World Sight Day 2020 #HopeinSight

#HopeinSight – World Sight Day 2020

World Sight Day is an annual day in October held to raise awareness on of visual impairment and blindness. This year’s theme is “Hope in Sight”.

Around the globe at least 1 billion people have a vision impairment that could have been prevented or has yet to be treated. Although the majority of people with vision impairment and blindness are over the age of 50 years, in the countries which have higher level of poverty, children are more likely to suffer from sight problems at a young age.


There are different levels of sight impairment and the effect they have on people’s lives.

Severely sight impaired

Defined as having central visual acuity of less than 3/60 (i.e. unable to see at 3 metres what a normally sighted person sees at 60 metres) with normal fields of vision or large visual field restriction.

Sight impaired

Able to see at 3 metres what the normally sighted person sees at 60 metres, but not at 6 metres.

Low vision

A visual acuity of less than 6/18 but greater than 3/60.  Not eligible to drive and may have difficulty recognising faces across a street, watching television, or choosing clean unstained co-ordinated clothing.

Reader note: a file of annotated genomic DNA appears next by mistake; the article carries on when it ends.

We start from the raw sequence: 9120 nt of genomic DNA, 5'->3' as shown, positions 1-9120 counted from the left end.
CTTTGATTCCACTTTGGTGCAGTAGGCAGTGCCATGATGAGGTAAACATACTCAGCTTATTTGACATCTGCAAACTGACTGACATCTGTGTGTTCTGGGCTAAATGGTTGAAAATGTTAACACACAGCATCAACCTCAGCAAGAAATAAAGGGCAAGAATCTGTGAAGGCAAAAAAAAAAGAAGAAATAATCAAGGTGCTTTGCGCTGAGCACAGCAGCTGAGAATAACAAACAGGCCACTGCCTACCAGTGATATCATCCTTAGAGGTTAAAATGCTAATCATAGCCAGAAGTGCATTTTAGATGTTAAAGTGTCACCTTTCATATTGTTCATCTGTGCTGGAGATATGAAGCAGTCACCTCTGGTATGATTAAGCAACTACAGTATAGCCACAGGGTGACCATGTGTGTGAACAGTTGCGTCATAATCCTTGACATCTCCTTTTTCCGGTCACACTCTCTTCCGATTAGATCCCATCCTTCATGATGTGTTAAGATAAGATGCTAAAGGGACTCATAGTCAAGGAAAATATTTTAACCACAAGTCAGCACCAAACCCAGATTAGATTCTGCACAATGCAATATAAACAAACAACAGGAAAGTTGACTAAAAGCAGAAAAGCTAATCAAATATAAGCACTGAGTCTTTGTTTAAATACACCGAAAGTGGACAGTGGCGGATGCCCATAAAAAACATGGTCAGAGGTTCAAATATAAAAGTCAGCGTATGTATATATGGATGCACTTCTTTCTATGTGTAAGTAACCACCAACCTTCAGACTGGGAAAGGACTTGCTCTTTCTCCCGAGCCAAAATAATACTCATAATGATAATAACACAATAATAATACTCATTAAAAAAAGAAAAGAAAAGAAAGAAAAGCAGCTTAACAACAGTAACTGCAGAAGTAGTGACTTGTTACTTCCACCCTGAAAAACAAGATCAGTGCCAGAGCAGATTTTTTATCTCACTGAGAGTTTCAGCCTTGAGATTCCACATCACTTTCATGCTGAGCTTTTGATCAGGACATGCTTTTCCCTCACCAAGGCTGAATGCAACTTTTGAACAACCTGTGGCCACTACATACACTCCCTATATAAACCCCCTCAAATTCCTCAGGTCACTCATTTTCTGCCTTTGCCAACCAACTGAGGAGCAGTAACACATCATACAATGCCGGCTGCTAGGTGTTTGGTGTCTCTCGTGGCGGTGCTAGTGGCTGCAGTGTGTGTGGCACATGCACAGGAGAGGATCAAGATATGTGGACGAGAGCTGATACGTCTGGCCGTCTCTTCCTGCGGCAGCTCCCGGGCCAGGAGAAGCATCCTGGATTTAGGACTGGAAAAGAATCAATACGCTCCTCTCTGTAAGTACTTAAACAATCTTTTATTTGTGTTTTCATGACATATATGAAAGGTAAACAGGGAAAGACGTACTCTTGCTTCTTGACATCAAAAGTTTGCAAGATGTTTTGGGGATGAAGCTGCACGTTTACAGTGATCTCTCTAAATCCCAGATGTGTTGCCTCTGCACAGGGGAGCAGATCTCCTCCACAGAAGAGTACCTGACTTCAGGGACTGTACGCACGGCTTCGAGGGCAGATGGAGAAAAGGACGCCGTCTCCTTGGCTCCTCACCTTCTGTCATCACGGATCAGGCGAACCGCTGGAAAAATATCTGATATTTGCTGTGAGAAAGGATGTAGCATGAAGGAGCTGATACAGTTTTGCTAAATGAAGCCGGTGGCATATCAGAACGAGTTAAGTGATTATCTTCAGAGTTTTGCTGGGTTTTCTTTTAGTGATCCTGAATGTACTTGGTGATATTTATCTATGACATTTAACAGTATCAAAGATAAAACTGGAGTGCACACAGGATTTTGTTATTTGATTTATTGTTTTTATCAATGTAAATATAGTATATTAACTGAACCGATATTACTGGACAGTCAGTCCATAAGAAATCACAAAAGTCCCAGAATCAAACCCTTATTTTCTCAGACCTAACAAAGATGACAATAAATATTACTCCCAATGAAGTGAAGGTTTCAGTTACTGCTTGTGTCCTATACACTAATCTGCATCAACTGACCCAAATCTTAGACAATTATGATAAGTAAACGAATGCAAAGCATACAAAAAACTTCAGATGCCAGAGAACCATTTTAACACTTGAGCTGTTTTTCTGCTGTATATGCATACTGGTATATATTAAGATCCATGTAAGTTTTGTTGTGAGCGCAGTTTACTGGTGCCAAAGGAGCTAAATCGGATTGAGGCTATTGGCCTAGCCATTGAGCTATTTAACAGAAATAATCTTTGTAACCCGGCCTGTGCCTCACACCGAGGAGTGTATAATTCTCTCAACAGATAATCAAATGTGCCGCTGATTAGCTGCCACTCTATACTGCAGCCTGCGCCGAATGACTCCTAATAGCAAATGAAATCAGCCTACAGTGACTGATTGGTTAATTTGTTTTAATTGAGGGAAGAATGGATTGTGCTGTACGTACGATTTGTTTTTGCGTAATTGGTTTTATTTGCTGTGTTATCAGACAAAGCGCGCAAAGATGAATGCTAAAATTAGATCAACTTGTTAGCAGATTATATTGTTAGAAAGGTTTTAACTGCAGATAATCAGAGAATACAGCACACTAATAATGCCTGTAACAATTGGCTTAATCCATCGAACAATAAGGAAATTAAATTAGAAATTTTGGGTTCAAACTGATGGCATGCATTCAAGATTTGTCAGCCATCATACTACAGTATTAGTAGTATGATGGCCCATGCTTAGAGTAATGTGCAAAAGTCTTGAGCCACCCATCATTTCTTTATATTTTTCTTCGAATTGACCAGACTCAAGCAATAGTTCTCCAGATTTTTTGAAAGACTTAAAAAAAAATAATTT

The common causes of vision impairment are:

  • uncorrected refractive errors
  • cataract
  • age-related macular degeneration
  • glaucoma
  • diabetic retinopathy
  • corneal opacity
  • trachoma

However, this varies from country to country. For example, in high income countries, diseases such as diabetic retinopathy, glaucoma and age-related macular degeneration are more common. Whereas in low and middle income countries visual impairment is often due to cataracts.


The steps you can take to prevent blindness or visual impairment

  1. Seek regular eye care as early diagnosis and treatment are essential for preventing avoidable blindness
  2. Be aware of vision problems in the family as many preventable vision problems are genetically linked
  3. Eat a nutritious and balanced diet with regular exercise. This can help manage blood sugar levels to reduce the risk for diabetic retinopathy and reduce blood pressure to prevent glaucoma
  4. Take prescribed medications such as glaucoma eye drops and insulin
  5. Quit smoking and reduce alcohol intake as smoking and excessive use of alcohol both increases the risk of cataracts and other eye problems

If you have any concerns about your sight the please call us to book an appointment on 01628 663055

#HopeInSight #WorldSightDay